This particular Seiche, which was the most dangerous of the three types, was fed by a severe squall line with strong winds and rapid changes in atmospheric pressure that pushed down on the lake surface and crossed southern Lake Michigan a few hours earlier, moving from northwest to southeast. It is as if you dropped a stone into the middle of a bucket of water and watched the ripples move from the center. The atmospheric pressure caused by the storm was the stone and the waves were the Seiche. Like water lapping back and forth in a bathtub, fast-moving squall lines with intense atmospheric pressure caused the lake to rock from side to side and caused water levels to rise on the shoreline and harbors by up to 10 feet in a matter of minutes and without warning.

Unlike a tsunami, which can travel across the open ocean at extremely high speeds, a Seiche moves much more slowly. It took the Cuttlefish 80 minutes to travel 40 miles from Michigan City to the Chicago lakefront on North Avenue. That’s around 30 mph. The Seiche lashed the entire Illinois coast with a wave approximately 2 to 4 feet high, but reached a peak height of 10 feet as she neared the North Avenue pier.

As an eyewitness to the immediate aftermath, I was struck by the way Chicago newspapers over-dramatized the tragedy. The now-defunct Chicago Daily News ran headlines reading in two-inch black type: “BIG TSUNAMI HERE! Many swept lake; 10 feared dead. Mother of 11 among victims. 3 divers, boats hunt others. Three drowned and several more feared lost Saturday when a 25-mile-wide tsunami hit the Lake Michigan shoreline here. The freak wave, estimated at 3 to 10 feet high, struck around 9 a.m. From Jackson Park north to Wilmette. An unknown number of people were washed into the lake. Estimates of the death toll were as high as 10….” There had been no “major tsunami”; there had been a monstrous and deadly cuttlefish. Since then, there have been numerous scares and reports of smaller seiches, but none causing similar damage or deaths.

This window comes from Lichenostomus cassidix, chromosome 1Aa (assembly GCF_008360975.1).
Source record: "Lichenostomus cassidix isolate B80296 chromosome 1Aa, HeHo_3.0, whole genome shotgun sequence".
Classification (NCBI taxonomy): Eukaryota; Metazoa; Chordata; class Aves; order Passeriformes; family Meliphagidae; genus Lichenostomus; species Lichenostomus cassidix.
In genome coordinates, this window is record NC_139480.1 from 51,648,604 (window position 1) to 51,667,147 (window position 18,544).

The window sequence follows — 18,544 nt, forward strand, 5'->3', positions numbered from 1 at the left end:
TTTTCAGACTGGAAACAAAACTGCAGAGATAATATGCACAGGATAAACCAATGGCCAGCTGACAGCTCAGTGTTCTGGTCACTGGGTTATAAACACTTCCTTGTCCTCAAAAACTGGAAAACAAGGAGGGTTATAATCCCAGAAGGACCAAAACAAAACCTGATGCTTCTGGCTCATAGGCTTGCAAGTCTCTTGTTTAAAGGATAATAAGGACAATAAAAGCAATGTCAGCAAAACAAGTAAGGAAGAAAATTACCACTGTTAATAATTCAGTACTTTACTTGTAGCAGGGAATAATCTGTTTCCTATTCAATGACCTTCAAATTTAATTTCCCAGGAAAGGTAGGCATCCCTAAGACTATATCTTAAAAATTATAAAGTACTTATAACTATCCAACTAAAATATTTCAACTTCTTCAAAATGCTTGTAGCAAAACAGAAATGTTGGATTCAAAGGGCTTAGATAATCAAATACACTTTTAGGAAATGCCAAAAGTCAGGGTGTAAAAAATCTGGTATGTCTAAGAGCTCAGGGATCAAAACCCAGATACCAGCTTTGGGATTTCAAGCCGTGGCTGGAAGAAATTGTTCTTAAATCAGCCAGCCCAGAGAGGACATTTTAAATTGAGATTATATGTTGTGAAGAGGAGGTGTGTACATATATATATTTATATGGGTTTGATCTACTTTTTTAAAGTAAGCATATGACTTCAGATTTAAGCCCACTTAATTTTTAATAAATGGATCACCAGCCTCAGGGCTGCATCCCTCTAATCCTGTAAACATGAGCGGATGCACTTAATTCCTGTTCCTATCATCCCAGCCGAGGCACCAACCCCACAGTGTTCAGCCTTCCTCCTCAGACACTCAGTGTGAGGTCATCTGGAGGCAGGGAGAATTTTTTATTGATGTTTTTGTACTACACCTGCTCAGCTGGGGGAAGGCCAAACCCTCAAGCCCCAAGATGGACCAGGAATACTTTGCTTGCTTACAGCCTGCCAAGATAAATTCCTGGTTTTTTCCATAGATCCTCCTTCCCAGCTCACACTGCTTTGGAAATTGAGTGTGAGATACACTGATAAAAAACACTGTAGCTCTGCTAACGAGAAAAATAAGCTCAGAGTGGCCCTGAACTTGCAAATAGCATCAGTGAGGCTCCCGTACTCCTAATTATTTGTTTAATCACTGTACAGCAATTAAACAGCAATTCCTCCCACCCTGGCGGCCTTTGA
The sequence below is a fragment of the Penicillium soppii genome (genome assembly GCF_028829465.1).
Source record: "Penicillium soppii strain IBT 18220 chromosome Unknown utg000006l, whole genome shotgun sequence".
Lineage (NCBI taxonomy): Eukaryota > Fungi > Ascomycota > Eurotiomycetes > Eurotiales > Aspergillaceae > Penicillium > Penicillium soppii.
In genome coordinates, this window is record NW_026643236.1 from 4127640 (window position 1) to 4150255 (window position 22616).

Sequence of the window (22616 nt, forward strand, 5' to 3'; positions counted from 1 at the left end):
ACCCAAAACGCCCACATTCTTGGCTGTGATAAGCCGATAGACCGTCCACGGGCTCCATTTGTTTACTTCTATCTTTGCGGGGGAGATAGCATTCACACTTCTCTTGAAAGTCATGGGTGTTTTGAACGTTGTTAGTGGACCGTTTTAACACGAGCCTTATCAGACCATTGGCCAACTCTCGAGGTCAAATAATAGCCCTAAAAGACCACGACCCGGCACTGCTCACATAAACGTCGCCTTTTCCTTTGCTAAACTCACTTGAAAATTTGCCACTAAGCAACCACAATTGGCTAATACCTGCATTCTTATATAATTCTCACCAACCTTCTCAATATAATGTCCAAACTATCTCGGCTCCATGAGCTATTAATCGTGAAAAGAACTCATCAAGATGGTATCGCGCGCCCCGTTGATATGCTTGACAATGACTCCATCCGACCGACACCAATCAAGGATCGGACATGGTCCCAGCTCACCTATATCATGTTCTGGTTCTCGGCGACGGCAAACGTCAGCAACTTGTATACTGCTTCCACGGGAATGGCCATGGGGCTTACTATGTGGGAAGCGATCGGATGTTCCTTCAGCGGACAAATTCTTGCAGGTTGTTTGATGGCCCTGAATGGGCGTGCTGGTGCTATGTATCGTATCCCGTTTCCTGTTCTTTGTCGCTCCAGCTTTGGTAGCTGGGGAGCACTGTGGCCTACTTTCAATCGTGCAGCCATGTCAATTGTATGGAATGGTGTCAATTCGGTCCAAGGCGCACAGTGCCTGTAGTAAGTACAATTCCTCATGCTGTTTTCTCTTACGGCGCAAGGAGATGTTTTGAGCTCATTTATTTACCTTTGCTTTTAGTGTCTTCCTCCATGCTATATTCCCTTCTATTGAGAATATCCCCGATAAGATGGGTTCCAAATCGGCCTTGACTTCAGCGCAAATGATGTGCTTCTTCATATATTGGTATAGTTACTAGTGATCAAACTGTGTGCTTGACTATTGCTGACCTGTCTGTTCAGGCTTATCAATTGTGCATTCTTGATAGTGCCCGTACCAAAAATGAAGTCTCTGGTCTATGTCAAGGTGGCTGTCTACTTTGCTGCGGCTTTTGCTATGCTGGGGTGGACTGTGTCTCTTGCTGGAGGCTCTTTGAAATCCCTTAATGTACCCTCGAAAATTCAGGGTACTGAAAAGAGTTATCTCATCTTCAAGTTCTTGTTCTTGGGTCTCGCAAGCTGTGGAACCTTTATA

Interestingly, however, one of the largest disasters in the city of Buffalo, in New York’s recorded history, occurred at 11:00 p.m. on October 18, 1844, when a wall of water rapidly inundated residential and commercial districts along the waterfront. The disaster struck without warning, breaching the 14-foot boardwalk and flooding the boardwalk. Newspaper accounts indicate that 78 people drowned. This tragedy was also caused by a Seiche, as prolonged high winds produced a Seiche by pushing water toward one end of Lake Erie. When the winds died down, or shifted in the opposite direction, the water receded in the direction from which it came and the Seiched did the rest. Buffalo is estimated to have two to three seiches a year, but the threat was largely eliminated with the construction of a breakwater on Lake Erie, a project that began in the 1860s.

Unlike the devastating tsunamis caused by undersea earthquakes, seiches have never caused much damage in the Great Lakes, and most go unnoticed as they are relatively subtle and imperceptible, causing water levels on beaches to rise only a foot or less.

But this one was very high-profile, and it happened on a quiet, warm Saturday morning in Chicago. What began as a quiet day of fishing turned out to be an experience that has remained indelible in my mind and, I think, worth sharing. One thing is for sure, we will never experience a cuttlefish here… at least I don’t think so.

“It didn’t go in like a wall… the water just started rising and kept rising until it was maybe 6 feet higher than normal.” Dick Keating, Belmont Harbor foreman and eyewitness.